Takes like 3 hours per disk. I got a ten pack for around fifty bucks on amazon.
"Verbatim BD-R XL 100GB 4X White Inkjet Printable, Hub Printable - 10pk Spindle"
If you want the archive to be permanent, pay a little more for the M-Disc media.

The biggest pain is sorting what you want on each disc, I suppose.

EDIT:

  • I should point out, I've got a Synology DS718+ with a pair of 8GB DDR3 laptop sticks in it, and two WD 10TB disks in SHR (btrfs), as the backup source.
  • The optical discs are the secondary offsite backup; now stored in a little fire-safe "good for 30 minutes at 1550f", with a second copy to be mailed off to another state.
  • Yet another boon for optical media -- shipping 1TB rust platters is a good way to end up with a box that jingles when UPS gives it ye olde 8-foot-drop. Mail a set of photo backup discs to family members elsewhere. Pray you never have to recover from them.
  • Rockstor, FreeNAS, Nas4Free, and the rest are nice if you can support yourself -- but if you don't know bash from cmd, buy a synology or drobo, save yourself the headache.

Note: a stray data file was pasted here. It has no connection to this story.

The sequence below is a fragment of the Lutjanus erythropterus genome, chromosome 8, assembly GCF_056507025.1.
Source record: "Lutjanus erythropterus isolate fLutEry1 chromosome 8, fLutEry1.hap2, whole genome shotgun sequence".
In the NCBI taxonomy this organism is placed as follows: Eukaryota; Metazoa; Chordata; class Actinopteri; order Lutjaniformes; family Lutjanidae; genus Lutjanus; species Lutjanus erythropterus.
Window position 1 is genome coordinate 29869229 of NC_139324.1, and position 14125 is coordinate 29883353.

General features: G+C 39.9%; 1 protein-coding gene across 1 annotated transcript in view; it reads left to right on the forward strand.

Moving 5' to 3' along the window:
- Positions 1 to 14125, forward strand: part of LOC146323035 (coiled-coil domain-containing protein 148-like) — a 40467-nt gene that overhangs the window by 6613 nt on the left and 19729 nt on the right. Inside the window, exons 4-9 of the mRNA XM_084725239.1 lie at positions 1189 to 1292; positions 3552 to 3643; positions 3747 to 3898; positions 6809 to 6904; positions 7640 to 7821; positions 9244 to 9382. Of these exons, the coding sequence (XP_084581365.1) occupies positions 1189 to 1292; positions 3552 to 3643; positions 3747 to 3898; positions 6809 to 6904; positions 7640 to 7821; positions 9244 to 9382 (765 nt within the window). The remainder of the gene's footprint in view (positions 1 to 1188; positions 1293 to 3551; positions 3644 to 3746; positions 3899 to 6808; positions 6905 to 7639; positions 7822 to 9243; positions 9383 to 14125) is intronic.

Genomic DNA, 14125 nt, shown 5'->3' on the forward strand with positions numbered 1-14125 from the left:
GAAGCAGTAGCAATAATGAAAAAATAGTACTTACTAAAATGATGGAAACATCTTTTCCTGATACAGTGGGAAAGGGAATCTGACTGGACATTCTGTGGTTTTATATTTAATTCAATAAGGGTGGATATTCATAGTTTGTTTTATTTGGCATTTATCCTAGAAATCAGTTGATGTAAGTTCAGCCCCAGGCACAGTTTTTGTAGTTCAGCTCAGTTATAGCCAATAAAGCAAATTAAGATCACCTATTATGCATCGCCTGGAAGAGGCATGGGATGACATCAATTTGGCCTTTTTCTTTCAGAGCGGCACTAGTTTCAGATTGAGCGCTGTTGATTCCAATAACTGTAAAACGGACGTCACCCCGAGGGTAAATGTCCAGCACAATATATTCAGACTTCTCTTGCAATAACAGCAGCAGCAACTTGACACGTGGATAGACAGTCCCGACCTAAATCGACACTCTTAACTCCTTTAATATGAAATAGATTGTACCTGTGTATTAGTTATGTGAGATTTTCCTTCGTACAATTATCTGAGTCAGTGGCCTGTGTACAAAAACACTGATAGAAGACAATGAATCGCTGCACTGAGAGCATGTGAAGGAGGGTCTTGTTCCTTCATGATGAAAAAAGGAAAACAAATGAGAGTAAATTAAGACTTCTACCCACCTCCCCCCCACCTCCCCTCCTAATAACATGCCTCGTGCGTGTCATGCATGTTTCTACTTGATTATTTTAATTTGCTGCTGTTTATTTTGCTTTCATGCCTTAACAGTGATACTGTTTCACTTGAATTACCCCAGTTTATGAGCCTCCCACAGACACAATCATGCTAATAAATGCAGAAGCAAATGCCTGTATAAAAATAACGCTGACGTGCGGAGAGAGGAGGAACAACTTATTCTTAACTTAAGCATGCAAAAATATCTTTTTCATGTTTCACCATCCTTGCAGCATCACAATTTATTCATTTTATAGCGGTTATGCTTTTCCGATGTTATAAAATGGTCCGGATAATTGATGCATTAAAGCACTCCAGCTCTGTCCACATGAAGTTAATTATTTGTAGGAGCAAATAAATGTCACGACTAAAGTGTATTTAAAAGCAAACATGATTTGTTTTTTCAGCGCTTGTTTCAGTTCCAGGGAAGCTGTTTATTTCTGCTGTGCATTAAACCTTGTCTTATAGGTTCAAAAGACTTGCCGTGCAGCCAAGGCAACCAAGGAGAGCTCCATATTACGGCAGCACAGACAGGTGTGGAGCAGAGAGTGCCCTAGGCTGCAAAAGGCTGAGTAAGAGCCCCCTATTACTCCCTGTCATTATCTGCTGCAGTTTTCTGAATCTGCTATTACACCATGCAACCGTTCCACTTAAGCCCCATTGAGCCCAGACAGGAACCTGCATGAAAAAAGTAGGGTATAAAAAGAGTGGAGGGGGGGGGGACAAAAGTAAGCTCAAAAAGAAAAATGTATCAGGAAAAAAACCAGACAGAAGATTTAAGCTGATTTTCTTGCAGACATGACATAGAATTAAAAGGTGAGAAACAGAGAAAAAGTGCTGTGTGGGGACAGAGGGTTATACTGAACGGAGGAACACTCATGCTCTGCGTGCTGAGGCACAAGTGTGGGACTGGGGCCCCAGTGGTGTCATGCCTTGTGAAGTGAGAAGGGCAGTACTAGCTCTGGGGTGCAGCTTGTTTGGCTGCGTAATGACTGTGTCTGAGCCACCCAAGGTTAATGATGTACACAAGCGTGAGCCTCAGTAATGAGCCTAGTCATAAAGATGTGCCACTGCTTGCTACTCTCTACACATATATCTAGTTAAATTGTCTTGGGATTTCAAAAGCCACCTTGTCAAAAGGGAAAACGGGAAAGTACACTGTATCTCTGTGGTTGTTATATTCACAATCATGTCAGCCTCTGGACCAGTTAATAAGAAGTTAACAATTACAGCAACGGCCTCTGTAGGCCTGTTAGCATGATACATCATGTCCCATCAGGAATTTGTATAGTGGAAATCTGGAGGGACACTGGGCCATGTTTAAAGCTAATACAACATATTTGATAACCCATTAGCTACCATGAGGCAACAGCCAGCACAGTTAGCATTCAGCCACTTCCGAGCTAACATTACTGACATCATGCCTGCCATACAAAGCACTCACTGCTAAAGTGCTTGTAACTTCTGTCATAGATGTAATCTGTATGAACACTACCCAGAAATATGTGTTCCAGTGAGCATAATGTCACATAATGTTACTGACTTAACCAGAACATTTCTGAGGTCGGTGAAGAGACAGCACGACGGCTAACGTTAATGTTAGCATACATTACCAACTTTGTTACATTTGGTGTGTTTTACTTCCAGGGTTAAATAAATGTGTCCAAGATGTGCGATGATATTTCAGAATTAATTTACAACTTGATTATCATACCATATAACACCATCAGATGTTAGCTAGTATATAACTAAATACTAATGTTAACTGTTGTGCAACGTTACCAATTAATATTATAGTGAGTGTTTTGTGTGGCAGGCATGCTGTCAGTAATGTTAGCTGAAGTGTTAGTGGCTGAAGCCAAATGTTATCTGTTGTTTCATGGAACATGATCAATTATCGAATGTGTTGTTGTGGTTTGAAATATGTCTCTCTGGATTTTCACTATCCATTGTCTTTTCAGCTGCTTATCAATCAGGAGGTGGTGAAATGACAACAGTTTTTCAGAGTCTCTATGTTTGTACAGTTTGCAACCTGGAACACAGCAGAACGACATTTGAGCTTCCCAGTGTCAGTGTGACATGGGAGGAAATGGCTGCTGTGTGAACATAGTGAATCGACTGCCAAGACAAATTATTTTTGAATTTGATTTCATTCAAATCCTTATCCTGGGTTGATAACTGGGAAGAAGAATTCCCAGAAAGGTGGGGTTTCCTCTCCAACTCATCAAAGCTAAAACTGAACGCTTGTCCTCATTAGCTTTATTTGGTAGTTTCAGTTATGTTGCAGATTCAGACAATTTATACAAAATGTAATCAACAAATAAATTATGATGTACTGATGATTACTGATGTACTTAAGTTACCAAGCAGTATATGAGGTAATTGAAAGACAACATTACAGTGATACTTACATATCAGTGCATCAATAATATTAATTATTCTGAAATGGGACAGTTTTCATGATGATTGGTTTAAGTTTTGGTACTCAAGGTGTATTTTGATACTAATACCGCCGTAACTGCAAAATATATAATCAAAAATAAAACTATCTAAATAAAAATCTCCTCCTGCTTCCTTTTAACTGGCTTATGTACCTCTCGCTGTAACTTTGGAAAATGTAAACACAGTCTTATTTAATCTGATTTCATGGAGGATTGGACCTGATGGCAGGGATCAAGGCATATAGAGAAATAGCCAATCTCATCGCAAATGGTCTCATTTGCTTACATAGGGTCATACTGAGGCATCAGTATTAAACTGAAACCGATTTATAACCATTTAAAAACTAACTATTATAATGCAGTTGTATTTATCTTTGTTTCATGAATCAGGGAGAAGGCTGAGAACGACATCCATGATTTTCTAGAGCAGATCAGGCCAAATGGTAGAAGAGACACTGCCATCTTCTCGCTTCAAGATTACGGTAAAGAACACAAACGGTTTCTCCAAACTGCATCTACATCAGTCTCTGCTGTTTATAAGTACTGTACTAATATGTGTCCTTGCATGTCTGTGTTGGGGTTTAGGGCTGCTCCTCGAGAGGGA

• Drobo/Synology support having a USB optical burner plugged in and accessible from the webUI
  • Drobo is more mac-like, Synology's more windowsy (even in it's webui)
  • You can also use a simple linux box with ubuntu 18.04, and samba4. Raspberry Pis should be avoided (Cheap USB), Odroids and RockPi4's fine. LePotato's highly recommended. Any other Amlogic's probably fine too. Stay away from Allwinners.
  • Avoid cloud storage unless you don't mind having every picture you've taken shared on all the pirate sites / celebgate/icloud-swiped. Just sayin'. If you gotta pick one, go with backblaze or tarsnap.
  • Cryptolocker viruses are nasty. Few of 'em can infect NAS boxes now.
  • Kinnnda hard for them to encrypt an already-burned optical disc though.